, and there appears to be no consensus among practitioners on a best practice.
Clinical utility:The possibility that implementing a screening/testing and intervention program for Lynch Syndrome will lead to improved health.
Based on the evidence reviews, the EGAPP working group reported that there was adequate evidence from research that more than about 90% of relatives of patients with Lynch would consent to genetic testing and that more than half of those who were identified as having Lynch syndrome began screening with colonoscopy, beginning at age 20-25. A single study of relatives at high risk provides evidence that screening colonoscopy results in an approximately 60% reduction in the incidence of colorectal cancer. Harms appeared to be minimal in comparison with benefits. However, additional research was needed on the overall strategy and on each step from offering genetic testing to patients through studying the long term health benefits to relatives. Additional cost-benefit analyses are also needed. Screening or prophylactic surgery for prevention of other Lynch syndrome associated cancers (particularly endometrial) has not been fully assessed for utility ,,
The EGAPP Working Group found insufficient evidence of benefit to CRC patient from modification of clinical management options based on testing for Lynch ,,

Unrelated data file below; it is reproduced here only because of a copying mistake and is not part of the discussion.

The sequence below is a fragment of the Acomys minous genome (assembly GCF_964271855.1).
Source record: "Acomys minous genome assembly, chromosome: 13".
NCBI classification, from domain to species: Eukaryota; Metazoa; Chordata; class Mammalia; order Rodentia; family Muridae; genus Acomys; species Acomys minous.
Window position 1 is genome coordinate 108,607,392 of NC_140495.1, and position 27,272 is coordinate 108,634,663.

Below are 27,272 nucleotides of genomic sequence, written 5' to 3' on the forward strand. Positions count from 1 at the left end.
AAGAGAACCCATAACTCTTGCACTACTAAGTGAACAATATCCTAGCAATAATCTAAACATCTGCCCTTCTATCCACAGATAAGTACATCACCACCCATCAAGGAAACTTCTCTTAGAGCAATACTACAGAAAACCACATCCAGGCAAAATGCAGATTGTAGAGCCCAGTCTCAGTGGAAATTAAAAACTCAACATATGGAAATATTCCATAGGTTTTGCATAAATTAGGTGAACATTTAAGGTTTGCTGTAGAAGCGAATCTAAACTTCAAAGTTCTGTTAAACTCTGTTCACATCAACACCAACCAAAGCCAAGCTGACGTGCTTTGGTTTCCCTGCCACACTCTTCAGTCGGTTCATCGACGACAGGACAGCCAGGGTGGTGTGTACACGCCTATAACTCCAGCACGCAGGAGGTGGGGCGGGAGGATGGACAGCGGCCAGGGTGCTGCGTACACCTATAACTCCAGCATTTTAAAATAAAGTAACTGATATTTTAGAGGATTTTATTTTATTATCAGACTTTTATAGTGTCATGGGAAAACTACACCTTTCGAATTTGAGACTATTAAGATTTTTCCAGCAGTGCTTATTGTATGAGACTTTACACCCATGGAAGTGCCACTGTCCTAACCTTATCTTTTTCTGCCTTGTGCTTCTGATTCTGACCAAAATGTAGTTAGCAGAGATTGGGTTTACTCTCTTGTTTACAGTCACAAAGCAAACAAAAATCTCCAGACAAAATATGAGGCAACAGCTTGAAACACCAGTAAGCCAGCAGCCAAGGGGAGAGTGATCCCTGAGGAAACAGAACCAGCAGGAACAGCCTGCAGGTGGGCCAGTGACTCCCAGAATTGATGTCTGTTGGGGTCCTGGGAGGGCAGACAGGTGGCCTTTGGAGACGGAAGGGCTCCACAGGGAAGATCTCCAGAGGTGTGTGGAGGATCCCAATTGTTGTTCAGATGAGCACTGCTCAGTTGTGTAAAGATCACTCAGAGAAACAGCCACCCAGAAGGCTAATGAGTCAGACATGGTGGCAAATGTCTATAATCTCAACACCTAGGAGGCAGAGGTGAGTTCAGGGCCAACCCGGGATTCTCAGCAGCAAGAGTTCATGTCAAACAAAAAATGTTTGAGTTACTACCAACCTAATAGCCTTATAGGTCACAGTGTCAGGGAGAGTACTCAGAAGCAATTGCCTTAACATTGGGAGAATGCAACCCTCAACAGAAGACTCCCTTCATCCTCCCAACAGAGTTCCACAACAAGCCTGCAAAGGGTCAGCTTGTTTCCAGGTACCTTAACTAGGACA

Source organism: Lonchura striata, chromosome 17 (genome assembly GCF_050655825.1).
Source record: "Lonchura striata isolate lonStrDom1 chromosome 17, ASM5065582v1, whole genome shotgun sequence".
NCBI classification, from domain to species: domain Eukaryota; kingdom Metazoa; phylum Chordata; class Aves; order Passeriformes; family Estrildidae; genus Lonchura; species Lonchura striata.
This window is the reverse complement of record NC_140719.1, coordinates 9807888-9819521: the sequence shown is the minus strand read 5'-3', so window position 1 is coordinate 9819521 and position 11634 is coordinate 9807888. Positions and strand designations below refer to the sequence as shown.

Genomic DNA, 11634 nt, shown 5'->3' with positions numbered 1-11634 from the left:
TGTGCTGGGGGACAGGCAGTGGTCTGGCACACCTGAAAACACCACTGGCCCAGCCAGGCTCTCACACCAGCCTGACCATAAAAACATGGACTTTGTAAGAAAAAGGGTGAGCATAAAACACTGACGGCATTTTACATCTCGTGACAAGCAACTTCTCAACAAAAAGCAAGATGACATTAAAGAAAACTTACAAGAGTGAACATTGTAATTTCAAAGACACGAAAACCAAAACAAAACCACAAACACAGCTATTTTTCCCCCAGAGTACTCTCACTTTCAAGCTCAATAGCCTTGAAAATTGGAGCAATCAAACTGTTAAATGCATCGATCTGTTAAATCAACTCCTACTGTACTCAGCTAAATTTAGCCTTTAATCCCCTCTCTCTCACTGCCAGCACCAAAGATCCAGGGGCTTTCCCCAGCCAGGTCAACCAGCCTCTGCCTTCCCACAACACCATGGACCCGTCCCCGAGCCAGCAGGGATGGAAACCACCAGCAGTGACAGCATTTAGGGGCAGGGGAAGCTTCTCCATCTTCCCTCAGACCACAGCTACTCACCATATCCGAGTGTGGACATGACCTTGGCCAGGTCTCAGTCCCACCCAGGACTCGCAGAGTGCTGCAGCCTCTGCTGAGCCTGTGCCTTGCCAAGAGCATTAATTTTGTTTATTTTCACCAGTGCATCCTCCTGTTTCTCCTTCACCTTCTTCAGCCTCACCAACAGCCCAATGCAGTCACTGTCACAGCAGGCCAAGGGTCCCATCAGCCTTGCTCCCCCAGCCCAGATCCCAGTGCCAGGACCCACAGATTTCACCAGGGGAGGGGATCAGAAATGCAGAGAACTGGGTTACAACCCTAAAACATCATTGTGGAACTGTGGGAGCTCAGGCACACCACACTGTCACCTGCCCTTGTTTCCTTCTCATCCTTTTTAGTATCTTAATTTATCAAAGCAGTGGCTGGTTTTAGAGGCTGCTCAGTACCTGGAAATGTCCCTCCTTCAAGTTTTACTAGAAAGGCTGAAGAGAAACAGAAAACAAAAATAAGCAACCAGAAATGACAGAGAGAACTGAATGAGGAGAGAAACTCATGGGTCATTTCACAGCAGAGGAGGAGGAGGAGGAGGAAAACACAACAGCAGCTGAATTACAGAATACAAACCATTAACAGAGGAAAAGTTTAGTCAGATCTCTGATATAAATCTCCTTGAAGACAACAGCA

. The American College of Gastroenterology found moderate quality evidence for their recommendation that colorectal cancer patients with Lynch syndrome undergo colonoscopy every 2 years beginning at age 20-25 and then annually after age 40 
A cost-effectiveness analysis has reported that a testing strategy using IHC as the preliminary test for individuals newly diagnosed with colorectal cancer has an incremental cost-effectiveness ratio of < $25,000 per life-year saved compared to no testing for a Lynch syndrome 
Some researchers, practitioners, and members of the public have raised questions about how best to implement testing beyond research settings, how feasible it is, and how potential harms from implementation might be addressed ,,
. These questions raise issues about the clinical utility and cost effectiveness of testing in common practice.
Research is continuing on the potential utility of screening CRC patients for Lynch syndrome to assist in treatment decisions ,
Contextual issues: Including clinical alternatives to genetic testing, practice, ethical, legal, social issues.